"It wasn't just like we had this two-week period at the hospital of her being sick. It went on for months because she did not sleep," Williammee remembers. In those days Taycee only slept for 20-minute stretches and needed constant swaddling.

On average, a baby is born in withdrawal from opioids every 15 minutes in the U.S., according to recent research. That staggering statistic raises concerns among doctors and social workers — and among mothers like Williammee.

Today, both Taycee and Jayde are developing normally. Still, Williammee wonders about the risk of lasting effects on each child's body and brain.

Research is just beginning to point toward the answers. Recently, an international, multisite study tracked for 36 months nearly a hundred children whose mothers had been in medically-assisted treatment during their pregnancy. Hendrée Jones is executive director at Horizons and co-authored the study. She says the early results suggest there are reasons to be optimistic.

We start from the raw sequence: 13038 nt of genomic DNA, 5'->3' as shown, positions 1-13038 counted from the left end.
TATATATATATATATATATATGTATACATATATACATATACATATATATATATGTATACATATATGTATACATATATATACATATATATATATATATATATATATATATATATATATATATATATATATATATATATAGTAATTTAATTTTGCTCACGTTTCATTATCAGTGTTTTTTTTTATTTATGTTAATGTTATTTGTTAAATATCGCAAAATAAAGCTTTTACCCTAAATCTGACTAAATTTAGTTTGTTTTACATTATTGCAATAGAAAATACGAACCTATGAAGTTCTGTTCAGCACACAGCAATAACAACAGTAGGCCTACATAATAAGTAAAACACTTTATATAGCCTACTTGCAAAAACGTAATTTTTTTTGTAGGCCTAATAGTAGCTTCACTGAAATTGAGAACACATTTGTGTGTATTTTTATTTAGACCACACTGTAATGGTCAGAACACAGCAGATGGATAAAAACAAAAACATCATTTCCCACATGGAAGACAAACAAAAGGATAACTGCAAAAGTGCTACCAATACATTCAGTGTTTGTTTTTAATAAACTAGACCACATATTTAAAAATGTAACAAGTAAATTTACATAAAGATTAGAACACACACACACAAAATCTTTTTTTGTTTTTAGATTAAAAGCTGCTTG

"The children through time tended to score within the normal range of the tests that we had," Jones says.

Dr. Stephanie Merhar, a neonatologist at Cincinnati Children's Hospital, released a separate study after growing increasingly worried the past few years as she treated children coming in for checkups. Her team reviewed the charts of 87 2-year-olds who had been diagnosed with neonatal abstinence syndrome at birth. Each child had been given a standard test for 2-year-olds that evaluated cognitive, language and motor skills — the same assessment used in Jones' study.

Merhar says what her team found was a call to action.

"Most of these children do well, and they do within the normal range," she says. There is still a risk these kids may experience some delays as they continue to grow, she adds, so they should be monitored closely.